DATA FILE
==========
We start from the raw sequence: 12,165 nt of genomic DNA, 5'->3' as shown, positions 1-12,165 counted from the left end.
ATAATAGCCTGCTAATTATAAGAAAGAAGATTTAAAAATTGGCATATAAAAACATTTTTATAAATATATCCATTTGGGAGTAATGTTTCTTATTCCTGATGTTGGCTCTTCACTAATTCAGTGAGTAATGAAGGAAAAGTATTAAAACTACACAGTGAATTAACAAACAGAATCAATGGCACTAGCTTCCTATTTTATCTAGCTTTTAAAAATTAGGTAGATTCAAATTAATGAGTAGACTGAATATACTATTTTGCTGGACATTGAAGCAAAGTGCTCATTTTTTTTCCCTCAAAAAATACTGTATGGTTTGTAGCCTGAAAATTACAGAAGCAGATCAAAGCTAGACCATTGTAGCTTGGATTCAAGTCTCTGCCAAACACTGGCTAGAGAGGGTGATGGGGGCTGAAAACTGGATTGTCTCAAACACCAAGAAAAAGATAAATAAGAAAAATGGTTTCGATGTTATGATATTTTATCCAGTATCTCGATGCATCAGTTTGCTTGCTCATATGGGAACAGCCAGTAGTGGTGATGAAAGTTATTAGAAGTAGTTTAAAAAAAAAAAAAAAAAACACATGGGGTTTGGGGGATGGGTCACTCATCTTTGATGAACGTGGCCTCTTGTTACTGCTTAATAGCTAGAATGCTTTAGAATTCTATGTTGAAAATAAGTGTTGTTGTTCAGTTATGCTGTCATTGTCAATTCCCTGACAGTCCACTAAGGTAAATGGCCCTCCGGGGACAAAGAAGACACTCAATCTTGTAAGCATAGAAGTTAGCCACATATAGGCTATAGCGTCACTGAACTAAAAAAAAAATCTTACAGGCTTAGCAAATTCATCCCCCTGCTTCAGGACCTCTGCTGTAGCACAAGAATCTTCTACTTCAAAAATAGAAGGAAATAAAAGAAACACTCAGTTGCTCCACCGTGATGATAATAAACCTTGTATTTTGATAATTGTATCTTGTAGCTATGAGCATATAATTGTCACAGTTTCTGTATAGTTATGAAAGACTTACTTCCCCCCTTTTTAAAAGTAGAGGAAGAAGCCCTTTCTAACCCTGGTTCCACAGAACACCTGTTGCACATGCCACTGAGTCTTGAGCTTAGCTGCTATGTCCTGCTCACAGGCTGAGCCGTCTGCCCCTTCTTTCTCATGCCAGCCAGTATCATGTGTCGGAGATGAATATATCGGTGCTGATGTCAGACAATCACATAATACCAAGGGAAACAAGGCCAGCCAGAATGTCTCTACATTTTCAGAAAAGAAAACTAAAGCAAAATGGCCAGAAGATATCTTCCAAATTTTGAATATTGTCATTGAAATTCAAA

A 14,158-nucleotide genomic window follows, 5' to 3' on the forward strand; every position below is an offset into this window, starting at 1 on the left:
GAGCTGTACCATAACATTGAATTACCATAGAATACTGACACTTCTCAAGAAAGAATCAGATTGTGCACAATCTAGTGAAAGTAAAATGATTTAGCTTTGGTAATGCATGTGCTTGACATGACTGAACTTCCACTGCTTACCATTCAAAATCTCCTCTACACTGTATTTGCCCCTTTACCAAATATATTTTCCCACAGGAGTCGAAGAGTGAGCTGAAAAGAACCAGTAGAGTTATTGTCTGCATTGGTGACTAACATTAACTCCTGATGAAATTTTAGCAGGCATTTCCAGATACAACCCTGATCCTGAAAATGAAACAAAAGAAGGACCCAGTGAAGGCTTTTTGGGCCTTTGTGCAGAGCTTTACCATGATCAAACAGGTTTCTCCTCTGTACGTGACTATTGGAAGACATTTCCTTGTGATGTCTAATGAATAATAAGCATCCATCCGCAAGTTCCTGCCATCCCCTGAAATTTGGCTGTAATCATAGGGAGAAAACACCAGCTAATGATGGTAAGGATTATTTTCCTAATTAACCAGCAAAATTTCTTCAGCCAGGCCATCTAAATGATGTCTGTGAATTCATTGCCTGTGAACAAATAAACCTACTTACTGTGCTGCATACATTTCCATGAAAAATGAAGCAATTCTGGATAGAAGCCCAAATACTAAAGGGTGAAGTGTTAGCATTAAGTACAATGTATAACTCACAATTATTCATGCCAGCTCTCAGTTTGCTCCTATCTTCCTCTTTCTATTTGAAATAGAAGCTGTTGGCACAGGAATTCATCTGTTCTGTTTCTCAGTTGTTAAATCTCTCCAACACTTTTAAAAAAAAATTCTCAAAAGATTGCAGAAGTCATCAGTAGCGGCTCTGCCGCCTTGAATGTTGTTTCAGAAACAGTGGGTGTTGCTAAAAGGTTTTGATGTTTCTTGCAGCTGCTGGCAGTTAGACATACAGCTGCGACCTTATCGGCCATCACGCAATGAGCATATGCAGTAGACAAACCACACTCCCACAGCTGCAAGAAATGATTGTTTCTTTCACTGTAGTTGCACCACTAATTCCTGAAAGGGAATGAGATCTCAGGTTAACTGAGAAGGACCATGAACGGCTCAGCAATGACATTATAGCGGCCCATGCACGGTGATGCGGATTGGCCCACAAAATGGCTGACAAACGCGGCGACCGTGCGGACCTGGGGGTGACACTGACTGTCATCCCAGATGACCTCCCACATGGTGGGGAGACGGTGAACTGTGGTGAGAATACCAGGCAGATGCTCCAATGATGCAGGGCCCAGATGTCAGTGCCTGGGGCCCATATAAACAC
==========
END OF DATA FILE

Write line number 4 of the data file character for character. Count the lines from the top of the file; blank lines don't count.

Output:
GAGCTGTACCATAACATTGAATTACCATAGAATACTGACACTTCTCAAGAAAGAATCAGATTGTGCACAATCTAGTGAAAGTAAAATGATTTAGCTTTGGTAATGCATGTGCTTGACATGACTGAACTTCCACTGCTTACCATTCAAAATCTCCTCTACACTGTATTTGCCCCTTTACCAAATATATTTTCCCACAGGAGTCGAAGAGTGAGCTGAAAAGAACCAGTAGAGTTATTGTCTGCATTGGTGACTAACATTAACTCCTGATGAAATTTTAGCAGGCATTTCCAGATACAACCCTGATCCTGAAAATGAAACAAAAGAAGGACCCAGTGAAGGCTTTTTGGGCCTTTGTGCAGAGCTTTACCATGATCAAACAGGTTTCTCCTCTGTACGTGACTATTGGAAGACATTTCCTTGTGATGTCTAATGAATAATAAGCATCCATCCGCAAGTTCCTGCCATCCCCTGAAATTTGGCTGTAATCATAGGGAGAAAACACCAGCTAATGATGGTAAGGATTATTTTCCTAATTAACCAGCAAAATTTCTTCAGCCAGGCCATCTAAATGATGTCTGTGAATTCATTGCCTGTGAACAAATAAACCTACTTACTGTGCTGCATACATTTCCATGAAAAATGAAGCAATTCTGGATAGAAGCCCAAATACTAAAGGGTGAAGTGTTAGCATTAAGTACAATGTATAACTCACAATTATTCATGCCAGCTCTCAGTTTGCTCCTATCTTCCTCTTTCTATTTGAAATAGAAGCTGTTGGCACAGGAATTCATCTGTTCTGTTTCTCAGTTGTTAAATCTCTCCAACACTTTTAAAAAAAAATTCTCAAAAGATTGCAGAAGTCATCAGTAGCGGCTCTGCCGCCTTGAATGTTGTTTCAGAAACAGTGGGTGTTGCTAAAAGGTTTTGATGTTTCTTGCAGCTGCTGGCAGTTAGACATACAGCTGCGACCTTATCGGCCATCACGCAATGAGCATATGCAGTAGACAAACCACACTCCCACAGCTGCAAGAAATGATTGTTTCTTTCACTGTAGTTGCACCACTAATTCCTGAAAGGGAATGAGATCTCAGGTTAACTGAGAAGGACCATGAACGGCTCAGCAATGACATTATAGCGGCCCATGCACGGTGATGCGGATTGGCCCACAAAATGGCTGACAAACGCGGCGACCGTGCGGACCTGGGGGTGACACTGACTGTCATCCCAGATGACCTCCCACATGGTGGGGAGACGGTGAACTGTGGTGAGAATACCAGGCAGATGCTCCAATGATGCAGGGCCCAGATGTCAGTGCCTGGGGCCCATATAAACAC